Table of contents
About this book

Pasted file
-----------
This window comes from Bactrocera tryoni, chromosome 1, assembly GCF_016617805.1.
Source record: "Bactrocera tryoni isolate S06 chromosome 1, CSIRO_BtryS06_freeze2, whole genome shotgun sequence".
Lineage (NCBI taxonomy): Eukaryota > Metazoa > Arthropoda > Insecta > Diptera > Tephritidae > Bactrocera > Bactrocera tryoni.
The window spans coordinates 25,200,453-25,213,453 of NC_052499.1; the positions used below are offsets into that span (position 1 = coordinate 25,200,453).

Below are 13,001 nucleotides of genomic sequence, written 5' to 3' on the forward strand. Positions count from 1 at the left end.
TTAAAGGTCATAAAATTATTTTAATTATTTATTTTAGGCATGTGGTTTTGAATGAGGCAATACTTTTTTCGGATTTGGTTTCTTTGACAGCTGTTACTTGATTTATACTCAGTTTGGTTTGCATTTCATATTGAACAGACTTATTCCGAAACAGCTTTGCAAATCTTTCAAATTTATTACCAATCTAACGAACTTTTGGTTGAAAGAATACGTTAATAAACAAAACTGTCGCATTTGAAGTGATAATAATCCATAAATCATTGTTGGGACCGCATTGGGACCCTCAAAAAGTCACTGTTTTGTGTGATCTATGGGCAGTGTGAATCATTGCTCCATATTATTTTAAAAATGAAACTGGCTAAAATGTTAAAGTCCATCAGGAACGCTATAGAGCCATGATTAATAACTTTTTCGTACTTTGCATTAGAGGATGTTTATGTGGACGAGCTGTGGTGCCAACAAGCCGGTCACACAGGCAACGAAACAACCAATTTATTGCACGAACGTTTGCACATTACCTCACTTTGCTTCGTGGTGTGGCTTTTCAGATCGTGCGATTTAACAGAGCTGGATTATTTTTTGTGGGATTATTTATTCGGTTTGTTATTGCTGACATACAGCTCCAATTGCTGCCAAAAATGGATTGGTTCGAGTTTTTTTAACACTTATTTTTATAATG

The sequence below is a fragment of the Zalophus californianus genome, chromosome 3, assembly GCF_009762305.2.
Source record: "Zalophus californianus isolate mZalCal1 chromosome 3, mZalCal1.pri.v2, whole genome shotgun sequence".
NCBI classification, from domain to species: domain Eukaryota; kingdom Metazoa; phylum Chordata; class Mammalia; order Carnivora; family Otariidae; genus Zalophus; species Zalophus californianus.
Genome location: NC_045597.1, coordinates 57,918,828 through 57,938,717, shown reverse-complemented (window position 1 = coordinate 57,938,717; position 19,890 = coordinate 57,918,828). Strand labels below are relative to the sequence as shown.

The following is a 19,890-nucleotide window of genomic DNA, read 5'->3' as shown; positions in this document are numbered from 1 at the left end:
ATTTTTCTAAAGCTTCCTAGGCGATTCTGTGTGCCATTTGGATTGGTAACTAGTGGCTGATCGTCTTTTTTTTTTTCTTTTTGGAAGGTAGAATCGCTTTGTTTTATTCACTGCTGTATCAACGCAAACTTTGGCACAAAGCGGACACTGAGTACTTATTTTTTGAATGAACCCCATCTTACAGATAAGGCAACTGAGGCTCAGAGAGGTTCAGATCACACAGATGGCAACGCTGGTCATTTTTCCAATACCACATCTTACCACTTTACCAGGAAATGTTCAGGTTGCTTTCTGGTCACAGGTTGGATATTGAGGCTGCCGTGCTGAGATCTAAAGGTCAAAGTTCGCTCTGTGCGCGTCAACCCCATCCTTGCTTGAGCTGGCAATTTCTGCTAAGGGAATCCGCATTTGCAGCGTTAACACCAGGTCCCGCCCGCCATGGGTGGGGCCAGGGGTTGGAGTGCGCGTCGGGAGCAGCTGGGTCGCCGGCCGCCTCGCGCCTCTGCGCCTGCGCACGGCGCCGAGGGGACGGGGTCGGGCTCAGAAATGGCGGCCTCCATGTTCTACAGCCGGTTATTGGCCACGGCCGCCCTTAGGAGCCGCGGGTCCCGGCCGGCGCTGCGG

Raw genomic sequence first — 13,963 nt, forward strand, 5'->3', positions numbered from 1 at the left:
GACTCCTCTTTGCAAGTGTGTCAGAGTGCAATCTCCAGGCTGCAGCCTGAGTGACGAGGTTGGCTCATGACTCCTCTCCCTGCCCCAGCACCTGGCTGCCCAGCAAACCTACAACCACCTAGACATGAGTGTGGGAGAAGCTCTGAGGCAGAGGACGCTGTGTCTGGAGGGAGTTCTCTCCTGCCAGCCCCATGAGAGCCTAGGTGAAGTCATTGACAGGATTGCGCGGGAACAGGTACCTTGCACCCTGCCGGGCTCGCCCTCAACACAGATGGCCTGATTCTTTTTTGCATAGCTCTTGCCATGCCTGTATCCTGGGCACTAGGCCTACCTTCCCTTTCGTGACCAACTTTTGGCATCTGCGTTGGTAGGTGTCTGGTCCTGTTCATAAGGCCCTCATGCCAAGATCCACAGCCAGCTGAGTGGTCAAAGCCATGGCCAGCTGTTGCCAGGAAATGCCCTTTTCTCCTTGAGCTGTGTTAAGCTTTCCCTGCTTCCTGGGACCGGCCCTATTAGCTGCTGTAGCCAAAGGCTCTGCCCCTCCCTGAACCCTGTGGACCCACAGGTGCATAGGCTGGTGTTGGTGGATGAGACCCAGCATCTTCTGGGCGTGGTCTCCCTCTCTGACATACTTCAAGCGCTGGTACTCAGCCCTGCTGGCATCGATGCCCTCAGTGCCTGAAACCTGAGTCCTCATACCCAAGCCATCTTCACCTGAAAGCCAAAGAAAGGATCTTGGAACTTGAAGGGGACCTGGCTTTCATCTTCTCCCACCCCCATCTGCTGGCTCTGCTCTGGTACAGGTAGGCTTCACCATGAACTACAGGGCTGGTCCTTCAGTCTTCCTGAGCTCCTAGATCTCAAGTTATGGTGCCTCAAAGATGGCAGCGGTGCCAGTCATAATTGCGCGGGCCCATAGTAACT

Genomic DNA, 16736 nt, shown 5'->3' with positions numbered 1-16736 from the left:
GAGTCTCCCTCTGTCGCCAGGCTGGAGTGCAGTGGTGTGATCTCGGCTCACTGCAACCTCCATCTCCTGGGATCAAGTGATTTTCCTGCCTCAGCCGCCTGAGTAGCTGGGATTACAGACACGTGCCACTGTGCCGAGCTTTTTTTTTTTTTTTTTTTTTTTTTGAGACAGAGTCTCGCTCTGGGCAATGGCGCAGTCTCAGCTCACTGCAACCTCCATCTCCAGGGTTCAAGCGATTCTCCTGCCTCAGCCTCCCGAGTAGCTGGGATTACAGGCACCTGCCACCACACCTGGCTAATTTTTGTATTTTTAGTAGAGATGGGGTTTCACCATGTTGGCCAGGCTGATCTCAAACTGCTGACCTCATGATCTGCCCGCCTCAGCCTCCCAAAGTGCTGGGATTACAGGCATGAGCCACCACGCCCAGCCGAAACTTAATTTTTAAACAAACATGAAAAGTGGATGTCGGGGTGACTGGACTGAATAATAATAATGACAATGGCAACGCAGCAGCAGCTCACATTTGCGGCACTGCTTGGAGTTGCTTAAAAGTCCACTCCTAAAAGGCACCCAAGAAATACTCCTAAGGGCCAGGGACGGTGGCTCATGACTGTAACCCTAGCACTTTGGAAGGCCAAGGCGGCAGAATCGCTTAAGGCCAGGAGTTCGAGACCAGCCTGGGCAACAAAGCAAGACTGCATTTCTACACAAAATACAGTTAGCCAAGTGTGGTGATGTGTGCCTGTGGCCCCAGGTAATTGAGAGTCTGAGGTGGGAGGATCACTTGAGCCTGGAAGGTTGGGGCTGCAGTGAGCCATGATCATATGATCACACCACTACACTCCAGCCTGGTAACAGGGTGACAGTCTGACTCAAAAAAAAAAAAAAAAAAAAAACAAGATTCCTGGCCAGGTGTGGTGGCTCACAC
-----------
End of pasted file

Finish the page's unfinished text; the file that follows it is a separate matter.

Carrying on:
We live in a day and age in which many fields come together to define new ones, and out of these newly defined areas come innovative practices, and emergent ways of thinking. The Sourcebook on Rehabilitation and Mental Health Practice documents one of these new fields, one formed by the coalescence of rehabilitative and mental health services and employment. Only recently have human service practitioners, policy makers, and administrators recognized that there is a growing synergy among these areas once separated by great gulfs of differences in culture, perspectives and values, and technologies. It is not happenstance that rehabilitation, mental health, and employment are becoming increasingly integrated in contemporary human services. There is considerable interest in work in contemporary society although different values and perspectives mediate this interest. For people with disabilities, an interest in work often comes from deep frustration— from not having ready access to work, and from not having enough of it to facilitate an acce- able quality of life or independent living. Some people find work to be a source of problems that negatively affects their functioning. They find the workplace stressful and unsupportive, or they feel that work exacts too much from them, reducing their quality of life and setting into motion numerous negative personal effects (Beck, 2000).
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